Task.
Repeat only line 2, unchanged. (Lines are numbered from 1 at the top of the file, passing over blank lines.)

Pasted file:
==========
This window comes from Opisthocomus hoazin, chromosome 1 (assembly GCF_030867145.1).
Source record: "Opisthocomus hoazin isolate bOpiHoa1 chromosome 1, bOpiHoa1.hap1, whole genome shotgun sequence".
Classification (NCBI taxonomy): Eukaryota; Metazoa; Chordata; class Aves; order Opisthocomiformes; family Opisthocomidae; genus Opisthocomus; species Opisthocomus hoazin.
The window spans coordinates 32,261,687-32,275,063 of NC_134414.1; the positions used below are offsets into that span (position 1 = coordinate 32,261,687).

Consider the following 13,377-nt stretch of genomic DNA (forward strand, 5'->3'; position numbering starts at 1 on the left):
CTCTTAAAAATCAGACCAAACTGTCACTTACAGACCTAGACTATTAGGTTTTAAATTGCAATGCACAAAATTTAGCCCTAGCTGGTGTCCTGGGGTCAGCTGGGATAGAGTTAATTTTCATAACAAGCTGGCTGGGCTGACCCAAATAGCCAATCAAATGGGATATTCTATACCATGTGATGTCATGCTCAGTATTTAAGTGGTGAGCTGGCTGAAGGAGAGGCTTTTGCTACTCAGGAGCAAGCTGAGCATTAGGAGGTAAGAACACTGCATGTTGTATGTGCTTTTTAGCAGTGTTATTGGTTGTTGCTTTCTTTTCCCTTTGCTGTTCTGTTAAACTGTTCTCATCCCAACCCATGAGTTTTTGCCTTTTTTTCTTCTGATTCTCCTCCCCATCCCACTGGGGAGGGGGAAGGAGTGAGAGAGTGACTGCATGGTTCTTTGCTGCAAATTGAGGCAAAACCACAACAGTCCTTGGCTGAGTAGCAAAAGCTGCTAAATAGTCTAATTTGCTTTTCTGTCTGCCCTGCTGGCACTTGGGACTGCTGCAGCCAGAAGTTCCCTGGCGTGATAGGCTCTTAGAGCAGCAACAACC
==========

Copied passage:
Source record: "Opisthocomus hoazin isolate bOpiHoa1 chromosome 1, bOpiHoa1.hap1, whole genome shotgun sequence".